Article/Report  |   June 2005
Coordination of Oral and Laryngeal Movements in the Perceptually Fluent Speech of Adults Who Stutter
 
Author Notes
Article Information
Speech, Voice & Prosodic Disorders / Fluency Disorders / Speech, Voice & Prosody / Speech
Article/Report   |   June 2005
Coordination of Oral and Laryngeal Movements in the Perceptually Fluent Speech of Adults Who Stutter
Journal of Speech, Language, and Hearing Research, June 2005, Vol. 48, 524-542. doi:10.1044/1092-4388(2005/036)
History: Received January 9, 2003 , Revised July 6, 2004 , Accepted November 9, 2004
 
Journal of Speech, Language, and Hearing Research, June 2005, Vol. 48, 524-542. doi:10.1044/1092-4388(2005/036)
History: Received January 9, 2003; Revised July 6, 2004; Accepted November 9, 2004
Web of Science® Times Cited: 9

This work investigated whether stuttering and nonstuttering adults differ in the coordination of oral and laryngeal movements during the production of perceptually fluent speech. This question was addressed by completing correlation analyses that extended previous acoustic studies by others as well as inferential analyses based on the within-subject central tendency and variability of acoustic and physiological indices of oral-laryngeal control and coordination. Stuttering and nonstuttering adults produced the target /p/ as the medial consonant in C1V1#C2V2C3 sequences (C=consonant; V=vowel or diphthong; #=word boundary) embedded in utterances differing in length and location of the target movements. No between-groups differences were found for across- or within-subject correlations between acoustic measures of stop gap and voice onset time (VOT). However, the acoustic data did show longer durations for devoicing interval and VOT in the stuttering versus nonstuttering individuals, in the absence of a difference for a proportional measure specifically reflecting oral-laryngeal relative timing. Analyses of combined kinematic and electroglottographic data revealed that the stuttering individuals' speech was also characterized by (a) longer durations from bilabial closing movement onset and peak velocity to V1 vocal fold vibration offset and (b) greater within-subject variability for dependent variables that were physiological indices of devoicing interval and VOT, but again no between-groups differences were found for specific indices of oral-laryngeal relative timing. Overall, findings suggest that, for the production of voiceless bilabial stops in perceptually fluent speech, stuttering and nonstuttering adults differ in the duration of intervals defined by events within as well as across the oral and laryngeal subsystems, but the groups show similar patterns of relative timing for the involved oral and laryngeal movements.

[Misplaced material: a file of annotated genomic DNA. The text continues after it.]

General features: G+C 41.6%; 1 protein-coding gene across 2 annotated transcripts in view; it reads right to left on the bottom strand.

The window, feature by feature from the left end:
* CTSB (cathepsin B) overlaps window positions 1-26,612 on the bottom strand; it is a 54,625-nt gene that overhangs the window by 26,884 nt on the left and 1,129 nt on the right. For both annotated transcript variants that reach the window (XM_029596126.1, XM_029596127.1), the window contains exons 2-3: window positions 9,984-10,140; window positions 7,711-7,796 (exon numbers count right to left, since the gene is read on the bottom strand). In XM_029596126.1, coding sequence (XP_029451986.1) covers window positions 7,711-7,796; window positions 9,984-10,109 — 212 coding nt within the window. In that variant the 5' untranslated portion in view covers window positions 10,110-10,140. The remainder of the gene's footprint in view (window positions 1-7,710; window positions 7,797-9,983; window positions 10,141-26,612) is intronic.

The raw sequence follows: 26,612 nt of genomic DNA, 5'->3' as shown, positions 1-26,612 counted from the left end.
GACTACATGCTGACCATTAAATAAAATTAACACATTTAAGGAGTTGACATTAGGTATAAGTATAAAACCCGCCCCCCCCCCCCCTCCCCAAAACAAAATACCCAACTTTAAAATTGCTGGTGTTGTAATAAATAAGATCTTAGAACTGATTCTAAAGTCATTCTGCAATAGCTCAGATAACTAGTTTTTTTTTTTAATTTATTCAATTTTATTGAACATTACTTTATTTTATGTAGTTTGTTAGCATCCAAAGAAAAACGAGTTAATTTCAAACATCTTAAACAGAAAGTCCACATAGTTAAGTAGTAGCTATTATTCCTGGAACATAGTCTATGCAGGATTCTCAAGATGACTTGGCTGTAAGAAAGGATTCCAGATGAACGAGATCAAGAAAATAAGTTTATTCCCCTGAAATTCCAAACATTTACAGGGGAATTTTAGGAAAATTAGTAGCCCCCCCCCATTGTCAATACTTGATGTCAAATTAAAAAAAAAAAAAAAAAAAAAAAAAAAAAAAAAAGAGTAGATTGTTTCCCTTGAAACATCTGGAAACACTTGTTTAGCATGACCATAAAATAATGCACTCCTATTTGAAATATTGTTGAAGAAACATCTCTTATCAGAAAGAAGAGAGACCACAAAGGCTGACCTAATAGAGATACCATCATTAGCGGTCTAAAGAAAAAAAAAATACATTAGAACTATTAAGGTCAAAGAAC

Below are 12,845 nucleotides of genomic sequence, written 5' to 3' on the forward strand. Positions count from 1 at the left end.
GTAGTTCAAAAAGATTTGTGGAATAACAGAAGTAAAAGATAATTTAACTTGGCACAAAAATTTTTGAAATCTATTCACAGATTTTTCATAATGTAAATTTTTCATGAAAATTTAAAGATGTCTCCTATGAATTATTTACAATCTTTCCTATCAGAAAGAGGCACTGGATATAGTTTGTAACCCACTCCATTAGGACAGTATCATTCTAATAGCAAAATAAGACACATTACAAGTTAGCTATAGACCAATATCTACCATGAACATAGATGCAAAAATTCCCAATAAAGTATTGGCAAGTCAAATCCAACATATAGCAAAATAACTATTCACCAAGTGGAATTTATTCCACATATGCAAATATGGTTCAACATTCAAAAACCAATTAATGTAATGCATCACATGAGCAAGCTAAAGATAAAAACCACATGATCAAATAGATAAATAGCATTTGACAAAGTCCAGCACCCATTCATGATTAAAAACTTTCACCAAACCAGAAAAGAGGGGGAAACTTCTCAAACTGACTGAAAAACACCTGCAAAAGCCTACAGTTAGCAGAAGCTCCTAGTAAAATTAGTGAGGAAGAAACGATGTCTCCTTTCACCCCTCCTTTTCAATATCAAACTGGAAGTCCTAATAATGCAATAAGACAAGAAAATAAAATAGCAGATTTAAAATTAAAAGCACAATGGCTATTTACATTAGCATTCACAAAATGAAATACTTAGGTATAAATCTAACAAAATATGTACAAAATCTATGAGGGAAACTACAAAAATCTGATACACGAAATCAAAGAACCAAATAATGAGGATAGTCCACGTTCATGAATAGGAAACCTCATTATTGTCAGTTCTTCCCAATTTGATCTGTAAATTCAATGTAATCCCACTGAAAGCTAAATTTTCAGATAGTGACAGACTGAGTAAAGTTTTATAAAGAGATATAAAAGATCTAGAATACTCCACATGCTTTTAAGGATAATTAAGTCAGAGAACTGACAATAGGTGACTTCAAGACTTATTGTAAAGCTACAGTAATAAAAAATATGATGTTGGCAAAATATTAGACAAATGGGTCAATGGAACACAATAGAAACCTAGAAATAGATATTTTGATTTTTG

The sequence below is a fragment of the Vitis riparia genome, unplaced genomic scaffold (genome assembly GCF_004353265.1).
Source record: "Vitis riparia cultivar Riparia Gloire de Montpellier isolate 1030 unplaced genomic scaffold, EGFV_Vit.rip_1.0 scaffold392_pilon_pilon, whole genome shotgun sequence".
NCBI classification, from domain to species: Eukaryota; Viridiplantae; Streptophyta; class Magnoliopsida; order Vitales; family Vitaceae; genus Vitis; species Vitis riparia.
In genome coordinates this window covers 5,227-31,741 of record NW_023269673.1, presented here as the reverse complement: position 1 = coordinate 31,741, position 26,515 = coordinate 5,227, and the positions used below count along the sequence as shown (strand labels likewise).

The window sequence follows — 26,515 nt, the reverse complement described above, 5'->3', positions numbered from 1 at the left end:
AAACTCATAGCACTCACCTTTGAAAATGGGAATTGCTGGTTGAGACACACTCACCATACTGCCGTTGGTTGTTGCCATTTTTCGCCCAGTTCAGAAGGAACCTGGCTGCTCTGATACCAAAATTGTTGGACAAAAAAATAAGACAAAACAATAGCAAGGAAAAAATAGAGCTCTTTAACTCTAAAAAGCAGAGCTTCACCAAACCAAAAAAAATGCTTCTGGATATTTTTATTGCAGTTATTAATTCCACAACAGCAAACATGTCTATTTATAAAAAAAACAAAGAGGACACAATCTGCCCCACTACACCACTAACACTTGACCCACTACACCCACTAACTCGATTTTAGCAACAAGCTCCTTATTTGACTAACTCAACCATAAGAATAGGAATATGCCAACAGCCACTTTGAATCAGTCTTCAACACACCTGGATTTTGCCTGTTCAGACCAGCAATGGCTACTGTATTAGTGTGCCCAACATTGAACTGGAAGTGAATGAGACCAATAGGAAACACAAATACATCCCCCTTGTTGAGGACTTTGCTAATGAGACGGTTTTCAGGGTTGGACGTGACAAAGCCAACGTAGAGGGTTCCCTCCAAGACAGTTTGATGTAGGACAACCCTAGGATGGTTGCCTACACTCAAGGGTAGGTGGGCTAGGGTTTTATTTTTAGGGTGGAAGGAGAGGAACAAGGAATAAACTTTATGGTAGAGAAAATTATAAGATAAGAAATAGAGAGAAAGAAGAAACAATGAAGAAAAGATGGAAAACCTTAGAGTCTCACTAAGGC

Order a Subscription
Pay Per View
Entire Journal of Speech, Language, and Hearing Research content & archive
24-hour access
This Article
24-hour access